Wednesday, July 19, 2006

Column, July 18, 2006

I’M not sure at what point the panic set in. Perhaps it was when Mrs Banks told me that our best-laid plans of going into hospital to have our second baby had gone awry and that, on reflection, our dining room floor was as good as a delivery room.
Or maybe it was when, while on the phone to the ambulance controller, telling her that half an hour was really and awfully, awfully long time to wait for an ambulance, that I had to inform her that the head was crowning and that after a long and varied career in journalism I was about to embark on an adventure in midwifery.
It’s then that you find out why, on the old movies, they always shout for hot water and towels when a woman is about to give birth.
Towels to try to save the carpets, and hot water to start scrubbing them presumably. Perhaps, as he made his way into the world, William Kit Banks had an inkling that having daddy as a catcher was not a good idea, after all his nickname as a rugby player was Teflon, due to the non-stick nature of his hands when catching the ball.
So he held on until the ambulance crew arrived. But you form your opinions of these crews from Casualty and you expect them to have delivered dozens of babies, usually in the midst of some other disaster that has grim-reaped the citizenry of Holby yet again.
It was a good job than that Daniel the ambulanceman, sorry, don’t know his surname – hey, give me a break, it wasn’t a moment to be taking shorthand notes – informed us after William’s arrival that this had only been his second delivery and that he had only had a day’s training in just what was expected of him.
So given the fact that William is our second child I was about as experienced as the man who turned out to be our midwife.
Son Number 1, at three years of age, showed admirable grace under pressure, running in and out with grandma to check if the ambulance had arrived, ie, something useful, unlike dad who confined himself to reminding the mum-to-be to breath, something which given the noise levels in the room at the time, she was perfectly capable of doing unprompted.
Once the ambulance crew arrived Son Number 1 sat across the room with a grandstand view and proceeded to click away with his camera. Fortunately for Mrs B’s dignity he did this without the benefit of film, but a promising career as a photojournalist beckons methinks.
Quite what he made of it all I’m not sure, but he didn’t seem quite as traumatised about it as dad who was a blubbing fool when presented with his new son. Safe to say junior’s theory that the baby would emerge ‘through mummy’s tummy button’ was well and truly shattered that day.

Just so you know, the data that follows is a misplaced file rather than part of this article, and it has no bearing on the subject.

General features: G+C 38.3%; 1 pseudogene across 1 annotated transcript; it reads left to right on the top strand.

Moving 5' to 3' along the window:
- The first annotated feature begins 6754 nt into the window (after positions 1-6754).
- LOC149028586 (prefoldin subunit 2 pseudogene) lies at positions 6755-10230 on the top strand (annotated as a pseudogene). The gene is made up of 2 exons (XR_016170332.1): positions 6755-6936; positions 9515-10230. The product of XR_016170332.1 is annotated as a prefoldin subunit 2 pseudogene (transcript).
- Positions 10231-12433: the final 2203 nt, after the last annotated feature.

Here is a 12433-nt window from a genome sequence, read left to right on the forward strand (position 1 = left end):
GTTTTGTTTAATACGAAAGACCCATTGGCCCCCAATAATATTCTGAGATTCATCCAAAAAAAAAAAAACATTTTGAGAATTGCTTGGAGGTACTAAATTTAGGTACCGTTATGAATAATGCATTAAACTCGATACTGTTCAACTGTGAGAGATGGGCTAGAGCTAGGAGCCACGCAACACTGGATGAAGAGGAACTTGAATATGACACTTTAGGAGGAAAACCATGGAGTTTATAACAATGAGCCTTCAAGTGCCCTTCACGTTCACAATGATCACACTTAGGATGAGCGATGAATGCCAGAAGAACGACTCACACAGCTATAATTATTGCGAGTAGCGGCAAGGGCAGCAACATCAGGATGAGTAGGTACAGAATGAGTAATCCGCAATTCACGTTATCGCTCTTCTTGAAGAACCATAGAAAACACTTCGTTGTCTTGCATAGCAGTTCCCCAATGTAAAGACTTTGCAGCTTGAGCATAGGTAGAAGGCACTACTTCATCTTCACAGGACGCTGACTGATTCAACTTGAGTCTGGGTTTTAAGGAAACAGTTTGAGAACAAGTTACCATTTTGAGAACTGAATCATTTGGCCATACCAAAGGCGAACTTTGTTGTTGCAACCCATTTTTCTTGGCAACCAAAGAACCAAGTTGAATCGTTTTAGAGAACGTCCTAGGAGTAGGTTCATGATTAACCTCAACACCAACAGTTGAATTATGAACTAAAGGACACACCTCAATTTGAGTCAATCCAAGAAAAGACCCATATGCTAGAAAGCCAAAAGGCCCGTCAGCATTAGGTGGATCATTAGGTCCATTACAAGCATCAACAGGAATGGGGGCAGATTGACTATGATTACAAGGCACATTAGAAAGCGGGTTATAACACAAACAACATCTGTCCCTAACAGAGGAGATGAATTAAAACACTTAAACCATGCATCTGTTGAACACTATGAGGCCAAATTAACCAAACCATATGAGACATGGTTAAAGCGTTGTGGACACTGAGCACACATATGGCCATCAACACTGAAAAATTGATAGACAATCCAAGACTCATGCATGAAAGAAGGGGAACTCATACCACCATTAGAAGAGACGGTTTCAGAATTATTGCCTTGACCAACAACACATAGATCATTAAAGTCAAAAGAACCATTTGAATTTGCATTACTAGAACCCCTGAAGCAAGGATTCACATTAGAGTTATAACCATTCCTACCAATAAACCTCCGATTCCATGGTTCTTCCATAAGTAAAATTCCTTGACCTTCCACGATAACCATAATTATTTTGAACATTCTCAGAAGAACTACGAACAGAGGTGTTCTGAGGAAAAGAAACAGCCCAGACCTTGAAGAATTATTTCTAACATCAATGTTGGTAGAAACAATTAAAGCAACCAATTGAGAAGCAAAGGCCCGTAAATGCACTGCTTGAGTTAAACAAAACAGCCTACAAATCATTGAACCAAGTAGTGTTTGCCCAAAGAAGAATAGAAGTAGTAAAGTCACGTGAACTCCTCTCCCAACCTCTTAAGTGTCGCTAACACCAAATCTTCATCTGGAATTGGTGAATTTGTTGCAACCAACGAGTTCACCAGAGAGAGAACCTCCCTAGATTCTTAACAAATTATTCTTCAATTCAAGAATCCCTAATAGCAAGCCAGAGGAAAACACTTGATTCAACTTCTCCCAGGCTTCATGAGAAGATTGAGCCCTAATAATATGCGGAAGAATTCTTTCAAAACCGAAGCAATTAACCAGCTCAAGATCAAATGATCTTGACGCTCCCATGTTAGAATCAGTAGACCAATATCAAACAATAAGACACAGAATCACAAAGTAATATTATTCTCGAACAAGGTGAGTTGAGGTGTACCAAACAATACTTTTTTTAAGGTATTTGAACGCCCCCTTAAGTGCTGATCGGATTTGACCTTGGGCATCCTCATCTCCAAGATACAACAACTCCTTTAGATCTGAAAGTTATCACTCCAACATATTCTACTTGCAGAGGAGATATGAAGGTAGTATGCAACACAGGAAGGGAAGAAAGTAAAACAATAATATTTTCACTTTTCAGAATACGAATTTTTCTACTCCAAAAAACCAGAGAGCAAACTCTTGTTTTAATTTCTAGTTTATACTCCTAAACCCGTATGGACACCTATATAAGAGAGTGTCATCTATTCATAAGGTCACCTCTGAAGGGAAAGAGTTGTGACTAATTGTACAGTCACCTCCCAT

I’m informed that he looks like me, but what people are basically saying when they tell you that, is that you’re a bit chubby, your hair is thinning and your toilet habits leave a lot to be desired.
William is, of course, a bundle of unadulterated joy, which is a good job given his ability at not one week old to deprive both parents of a wink of sleep.
And it’s only in the aftermath that you get an inkling of the mysterious ways in which women’s minds move. Bear in mind that Son Number 1 was born after an ambulance trip between hospitals with mum and unborn son hooked up to monitors. Son Number 2 lays waste to the dining room lovingly renovated over a year by his mum and dad.
Not 24 hours later, having cleared what Grandad told us ‘looked like a field hospital’, Mrs Banks in all seriousness turned to me and said: “You can see why people have three.”
Anyway, despite the drama, both mum and son, 8lbs 13½ozs for those of you who keep score, are doing fine. Dad’s still a wreck.

A MONTH or so ago I wrote about an event in memory of one of my former teachers, Valmai Antrobus, who died of cancer. Delia Bettaney, another of the teachers from my old school, Hawarden High, opened her gardens to the public to raise money for Nightingale House, the hospice that cared for Mrs Antrobus.
I’m very pleased to tell you that Mrs Bettaney’s event raised £1,100. A great contribution to a worthy cause and a fitting tribute to a much-loved teacher.

I CAN’T say the bosses at Burger king will weep to read this. After all, I’m hardly a fan of their products and none of their franchises are going to go bust through my continuing failure to ever darken their doors.
But the way they treated a little Welsh firm that makes flapjacks makes the idea of tasting their flame-grilled monstrosities every more unlikely.